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Cayuga County Legislature hires consultant to examine county's organization
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CAYUGA COUNTY

Cayuga County Legislature hires consultant to examine county's organization

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AUBURN — The Cayuga County Legislature voted to hire a consulting firm for $75,000 to examine the organizational structure of the county, but not without plenty of discussion on the price tag.

The vote was 10-4 to hire consulting firm CGR, with Legislators Tucker Whitman, Joseph Bennett, Timothy Lattimore and Michael Didio against the resolution. Legislator Patrick Mahunik was absent from the full Legislature meeting Tuesday night. 

Joseph Stefko, president of CGR, kicked off the meeting with a presentation about the benefits of the county going with his company, pointing out that he had already worked with several counties in New York including Dutchess, Monroe, Schulyer and Yates counties, to name a few. Though not helping them all with the same organizational aspects, Stefko said Cayuga County is not the only one to question how it delivers its services to taxpayers and where it could realize more revenue and savings.

Stefko said should his company start as soon as possible, he expected it to have a report to the county by the end of the year showing where the county could save money with little effort. He added that the county would likely be able to enact some of those opportunities by the first quarter of 2018. 

Whitman, however, said there were so many other things — Owasco Lake, road work — that $75,000 could go toward.

"This, to me, I've been here going on six years," Whitman said. "It seems to be a classic case of exactly how we shouldn't spend money.

"I think a lot of us know what the problems are," he added. "It's a matter of agreeing what they are, and if they're going to give us a paper with a list that says a lot of what we already know, we have a really hard time with the implementation when it comes to change. I don't feel that this is going to help."

Whitman wondered if the Legislature committee, who chose CGR following a request for qualifications, considered having students at Cayuga Community College or some other institution do a case study of the county for free.

Legislator Grant Kyle said he would rather pay an organization that had experience, and experience in New York counties, to complete the work. 

Legislator Andrew Dennison said he was on the committee that chose CGR and that's the main reason he supported the resolution. He said he agreed with Whitman, Didio and Bennett, but he told the body he hoped everyone would follow through with what CGR had to say. 

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Legislator Tim Lattimore said he had wanted the consultant to look at the structure of the Legislature itself, and whether the county should switch to a county executive structure similar to Onondaga County's. Legislature Chair Keith Batman said that would change the scope of work and thus the price.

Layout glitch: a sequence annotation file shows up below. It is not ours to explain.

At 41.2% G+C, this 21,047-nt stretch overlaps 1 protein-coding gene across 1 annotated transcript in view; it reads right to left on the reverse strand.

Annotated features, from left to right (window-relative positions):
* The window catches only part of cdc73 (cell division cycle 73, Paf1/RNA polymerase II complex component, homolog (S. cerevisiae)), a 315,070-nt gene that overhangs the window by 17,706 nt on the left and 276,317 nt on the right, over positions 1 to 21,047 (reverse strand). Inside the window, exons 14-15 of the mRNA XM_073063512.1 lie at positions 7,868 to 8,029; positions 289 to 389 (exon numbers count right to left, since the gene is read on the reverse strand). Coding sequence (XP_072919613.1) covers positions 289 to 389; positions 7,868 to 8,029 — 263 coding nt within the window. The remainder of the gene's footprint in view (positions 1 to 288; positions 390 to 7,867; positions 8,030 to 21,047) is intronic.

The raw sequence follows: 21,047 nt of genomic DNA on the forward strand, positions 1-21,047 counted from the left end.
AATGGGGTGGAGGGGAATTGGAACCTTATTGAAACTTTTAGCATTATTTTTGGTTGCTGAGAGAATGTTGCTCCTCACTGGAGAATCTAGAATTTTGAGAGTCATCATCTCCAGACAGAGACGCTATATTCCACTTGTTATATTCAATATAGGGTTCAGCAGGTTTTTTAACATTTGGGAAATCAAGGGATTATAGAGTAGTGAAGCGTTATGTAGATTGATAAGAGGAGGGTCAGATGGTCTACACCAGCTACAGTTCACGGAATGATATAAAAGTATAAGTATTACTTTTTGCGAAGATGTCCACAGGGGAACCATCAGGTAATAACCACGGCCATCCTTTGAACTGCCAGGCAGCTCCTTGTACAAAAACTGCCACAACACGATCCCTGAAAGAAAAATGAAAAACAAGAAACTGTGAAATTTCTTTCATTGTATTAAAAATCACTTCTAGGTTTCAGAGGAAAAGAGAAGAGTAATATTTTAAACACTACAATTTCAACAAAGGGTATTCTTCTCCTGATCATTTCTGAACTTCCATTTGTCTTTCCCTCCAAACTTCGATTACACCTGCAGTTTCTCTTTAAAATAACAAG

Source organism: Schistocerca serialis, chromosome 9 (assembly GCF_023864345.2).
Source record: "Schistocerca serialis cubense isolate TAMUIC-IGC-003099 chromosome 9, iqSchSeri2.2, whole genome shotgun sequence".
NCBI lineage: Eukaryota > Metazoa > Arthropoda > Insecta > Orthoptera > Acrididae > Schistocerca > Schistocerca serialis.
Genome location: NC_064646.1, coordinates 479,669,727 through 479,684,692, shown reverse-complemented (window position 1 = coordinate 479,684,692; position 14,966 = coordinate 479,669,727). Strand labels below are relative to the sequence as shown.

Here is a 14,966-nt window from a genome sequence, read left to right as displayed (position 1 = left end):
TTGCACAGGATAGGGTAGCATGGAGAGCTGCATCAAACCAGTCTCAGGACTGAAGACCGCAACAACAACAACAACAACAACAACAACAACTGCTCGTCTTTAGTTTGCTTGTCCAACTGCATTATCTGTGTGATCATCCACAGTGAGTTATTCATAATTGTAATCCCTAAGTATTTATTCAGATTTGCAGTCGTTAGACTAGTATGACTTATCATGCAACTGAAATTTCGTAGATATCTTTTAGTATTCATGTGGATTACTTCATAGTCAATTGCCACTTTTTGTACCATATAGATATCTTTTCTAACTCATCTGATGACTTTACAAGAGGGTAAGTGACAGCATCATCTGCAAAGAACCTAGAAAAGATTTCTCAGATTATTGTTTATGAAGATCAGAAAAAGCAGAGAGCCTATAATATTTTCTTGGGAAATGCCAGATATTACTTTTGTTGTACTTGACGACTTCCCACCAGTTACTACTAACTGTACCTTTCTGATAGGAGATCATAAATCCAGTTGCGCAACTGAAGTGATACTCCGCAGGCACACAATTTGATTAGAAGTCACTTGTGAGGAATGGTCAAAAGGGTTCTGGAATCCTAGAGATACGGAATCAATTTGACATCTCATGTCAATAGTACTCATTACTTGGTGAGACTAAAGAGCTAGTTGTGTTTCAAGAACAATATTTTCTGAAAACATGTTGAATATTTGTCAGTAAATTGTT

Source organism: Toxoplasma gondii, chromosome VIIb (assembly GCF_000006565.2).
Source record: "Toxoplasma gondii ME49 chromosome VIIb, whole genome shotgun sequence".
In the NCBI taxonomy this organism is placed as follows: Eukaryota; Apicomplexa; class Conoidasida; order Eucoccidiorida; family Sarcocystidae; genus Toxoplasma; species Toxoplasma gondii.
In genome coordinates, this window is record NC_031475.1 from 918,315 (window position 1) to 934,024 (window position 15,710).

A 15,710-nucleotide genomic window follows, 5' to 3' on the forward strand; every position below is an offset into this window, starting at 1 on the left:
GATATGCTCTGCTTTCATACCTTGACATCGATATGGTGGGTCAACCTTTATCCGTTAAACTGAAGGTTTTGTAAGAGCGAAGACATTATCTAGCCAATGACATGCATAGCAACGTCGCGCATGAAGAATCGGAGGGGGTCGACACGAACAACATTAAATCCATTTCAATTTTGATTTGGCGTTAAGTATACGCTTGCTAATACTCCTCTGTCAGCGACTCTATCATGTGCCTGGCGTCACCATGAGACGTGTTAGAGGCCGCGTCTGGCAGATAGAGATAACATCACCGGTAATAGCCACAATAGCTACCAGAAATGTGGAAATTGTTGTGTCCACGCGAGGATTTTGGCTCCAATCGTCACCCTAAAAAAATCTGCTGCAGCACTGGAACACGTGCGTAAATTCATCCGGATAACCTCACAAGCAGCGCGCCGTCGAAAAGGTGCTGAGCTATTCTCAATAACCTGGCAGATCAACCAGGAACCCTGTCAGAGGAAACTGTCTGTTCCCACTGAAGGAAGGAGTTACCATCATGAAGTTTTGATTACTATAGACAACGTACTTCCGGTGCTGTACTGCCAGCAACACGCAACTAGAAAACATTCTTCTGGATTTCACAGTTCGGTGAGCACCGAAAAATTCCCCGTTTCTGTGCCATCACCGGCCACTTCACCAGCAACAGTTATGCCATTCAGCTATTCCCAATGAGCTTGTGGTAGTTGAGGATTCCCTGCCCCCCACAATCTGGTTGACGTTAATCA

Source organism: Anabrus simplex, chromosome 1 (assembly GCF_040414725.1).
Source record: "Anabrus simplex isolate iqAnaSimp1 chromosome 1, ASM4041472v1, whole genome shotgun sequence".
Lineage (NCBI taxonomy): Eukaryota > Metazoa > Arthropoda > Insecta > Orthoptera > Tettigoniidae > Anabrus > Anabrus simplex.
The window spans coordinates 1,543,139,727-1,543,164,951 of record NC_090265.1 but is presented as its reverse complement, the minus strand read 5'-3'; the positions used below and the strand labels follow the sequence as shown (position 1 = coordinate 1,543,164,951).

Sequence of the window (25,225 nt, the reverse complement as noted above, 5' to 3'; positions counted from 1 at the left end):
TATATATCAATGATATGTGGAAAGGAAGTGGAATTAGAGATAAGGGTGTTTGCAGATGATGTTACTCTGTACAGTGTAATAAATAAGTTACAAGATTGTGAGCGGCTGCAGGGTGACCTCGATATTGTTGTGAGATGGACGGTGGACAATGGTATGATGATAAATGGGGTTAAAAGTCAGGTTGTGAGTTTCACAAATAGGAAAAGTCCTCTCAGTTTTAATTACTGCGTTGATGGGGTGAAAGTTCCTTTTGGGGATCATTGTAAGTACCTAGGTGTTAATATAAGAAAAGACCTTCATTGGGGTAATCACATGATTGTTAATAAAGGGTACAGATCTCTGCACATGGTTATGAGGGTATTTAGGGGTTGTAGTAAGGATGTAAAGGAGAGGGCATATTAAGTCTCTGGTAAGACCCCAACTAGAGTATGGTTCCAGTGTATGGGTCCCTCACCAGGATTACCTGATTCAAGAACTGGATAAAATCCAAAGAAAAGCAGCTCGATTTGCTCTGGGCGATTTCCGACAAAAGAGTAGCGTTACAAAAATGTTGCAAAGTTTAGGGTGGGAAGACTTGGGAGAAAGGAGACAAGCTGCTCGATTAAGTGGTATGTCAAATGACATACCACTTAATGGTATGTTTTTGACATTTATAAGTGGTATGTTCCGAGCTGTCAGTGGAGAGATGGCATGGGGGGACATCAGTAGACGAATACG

The decision to hire CGR came minutes after Batman held his first public forum on shared services. Gov. Andrew Cuomo has required counties to come up with consolidation plans that would realize property tax savings. Those plans need to be submitted to the state by Sept. 15, and the state will match any savings realized. But Batman said he will very likely tell the state he's pushing the county's deadline back to the following year.

"Realistically, I don't see how we can have a legitimate plan this year," he said. "You only get one shot. You can't do one this year and one next year. It makes sense to me that we maximize that return, and to maximize that return, we do need to take a little extra time."

That still means starting on the plan now, Batman said, adding that he could change his mind and still try to submit a plan to the state this year should some consolidation idea fall easily into place.

One member of the public came to discuss the state mandate with Batman — Venice Highway Superintendent Stephen Fedrizzi. Fedrizzi is also president of the Cayuga County Highway Superintendents Association. He said highway workers are concerned about Cuomo's mandate, especially considering the consolidation plans cannot include looking at fire districts. Fedrizzi said the main financial burdens for towns and villages are fire and highway departments, and superintendents are worried about their futures. 

Towns and villages, too, already work together on many different projects, he added. 

"We work so good together now, I don't know what more we could do," he said. 

Fedrizzi said perhaps departments could partner more with the Cayuga County Highway Department, but, he said, that would hinder towns and villages more than help them. He said often times the county highway crews are not fully staffed and towns and villages are more apt to supplement them than the other way around.

"For this to work, it's got to be both sides," he said. 

In other news:

• The county Legislature created a search committee to fill the county administrator position. The committee will consist of Human Resources Administrator Mike Russell, Legislators Aileen McNabb-Coleman, Joe DeForest and Dennison, and two members of the public — Carmen Cosentino and Ryan Pine. Legislators will hold a public hearing next month on updating the county administrator's job description, part of a local law. A date and time for that hearing had not yet been determined.

Staff writer Gwendolyn Craig can be reached at (315) 282-2237 or gwendolyn.craig@lee.net. Follow her on Twitter @gwendolynnn1.

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